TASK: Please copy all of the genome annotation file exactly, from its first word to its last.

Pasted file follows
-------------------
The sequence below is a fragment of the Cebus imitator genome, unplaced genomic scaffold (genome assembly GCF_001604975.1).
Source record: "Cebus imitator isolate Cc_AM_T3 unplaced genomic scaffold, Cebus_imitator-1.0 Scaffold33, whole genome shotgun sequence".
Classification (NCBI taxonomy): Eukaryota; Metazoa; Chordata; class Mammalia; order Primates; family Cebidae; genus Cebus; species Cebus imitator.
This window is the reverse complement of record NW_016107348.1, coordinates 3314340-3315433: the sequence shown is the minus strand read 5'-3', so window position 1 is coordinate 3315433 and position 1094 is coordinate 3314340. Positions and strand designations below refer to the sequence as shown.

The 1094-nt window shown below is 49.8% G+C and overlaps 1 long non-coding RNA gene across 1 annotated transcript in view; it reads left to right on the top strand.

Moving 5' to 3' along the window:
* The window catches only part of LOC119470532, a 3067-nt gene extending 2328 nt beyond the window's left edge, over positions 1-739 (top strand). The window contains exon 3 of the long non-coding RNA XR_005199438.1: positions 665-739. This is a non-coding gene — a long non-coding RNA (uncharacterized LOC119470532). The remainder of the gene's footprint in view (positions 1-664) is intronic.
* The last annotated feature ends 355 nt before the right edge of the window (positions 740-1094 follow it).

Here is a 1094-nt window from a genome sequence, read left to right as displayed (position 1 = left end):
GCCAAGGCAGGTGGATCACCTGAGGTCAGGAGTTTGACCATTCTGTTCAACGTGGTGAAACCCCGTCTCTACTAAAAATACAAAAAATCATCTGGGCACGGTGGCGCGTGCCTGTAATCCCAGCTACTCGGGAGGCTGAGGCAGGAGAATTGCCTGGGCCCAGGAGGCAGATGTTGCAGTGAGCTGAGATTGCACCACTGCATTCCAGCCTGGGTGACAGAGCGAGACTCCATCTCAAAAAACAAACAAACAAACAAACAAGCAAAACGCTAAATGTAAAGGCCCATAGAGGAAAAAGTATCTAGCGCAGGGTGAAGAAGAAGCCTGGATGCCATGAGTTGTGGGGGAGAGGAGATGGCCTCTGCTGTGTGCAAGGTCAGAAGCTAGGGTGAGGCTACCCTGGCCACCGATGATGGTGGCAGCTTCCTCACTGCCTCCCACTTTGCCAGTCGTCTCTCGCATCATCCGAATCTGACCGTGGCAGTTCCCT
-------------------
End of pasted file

The sequence below is a fragment of the Cebus imitator genome, unplaced genomic scaffold (genome assembly GCF_001604975.1).
Source record: "Cebus imitator isolate Cc_AM_T3 unplaced genomic scaffold, Cebus_imitator-1.0 Scaffold33, whole genome shotgun sequence".
Classification (NCBI taxonomy): Eukaryota; Metazoa; Chordata; class Mammalia; order Primates; family Cebidae; genus Cebus; species Cebus imitator.
This window is the reverse complement of record NW_016107348.1, coordinates 3314340-3315433: the sequence shown is the minus strand read 5'-3', so window position 1 is coordinate 3315433 and position 1094 is coordinate 3314340. Positions and strand designations below refer to the sequence as shown.

The 1094-nt window shown below is 49.8% G+C and overlaps 1 long non-coding RNA gene across 1 annotated transcript in view; it reads left to right on the top strand.

Moving 5' to 3' along the window:
* The window catches only part of LOC119470532, a 3067-nt gene extending 2328 nt beyond the window's left edge, over positions 1-739 (top strand). The window contains exon 3 of the long non-coding RNA XR_005199438.1: positions 665-739. This is a non-coding gene — a long non-coding RNA (uncharacterized LOC119470532). The remainder of the gene's footprint in view (positions 1-664) is intronic.
* The last annotated feature ends 355 nt before the right edge of the window (positions 740-1094 follow it).

Here is a 1094-nt window from a genome sequence, read left to right as displayed (position 1 = left end):
GCCAAGGCAGGTGGATCACCTGAGGTCAGGAGTTTGACCATTCTGTTCAACGTGGTGAAACCCCGTCTCTACTAAAAATACAAAAAATCATCTGGGCACGGTGGCGCGTGCCTGTAATCCCAGCTACTCGGGAGGCTGAGGCAGGAGAATTGCCTGGGCCCAGGAGGCAGATGTTGCAGTGAGCTGAGATTGCACCACTGCATTCCAGCCTGGGTGACAGAGCGAGACTCCATCTCAAAAAACAAACAAACAAACAAACAAGCAAAACGCTAAATGTAAAGGCCCATAGAGGAAAAAGTATCTAGCGCAGGGTGAAGAAGAAGCCTGGATGCCATGAGTTGTGGGGGAGAGGAGATGGCCTCTGCTGTGTGCAAGGTCAGAAGCTAGGGTGAGGCTACCCTGGCCACCGATGATGGTGGCAGCTTCCTCACTGCCTCCCACTTTGCCAGTCGTCTCTCGCATCATCCGAATCTGACCGTGGCAGTTCCCT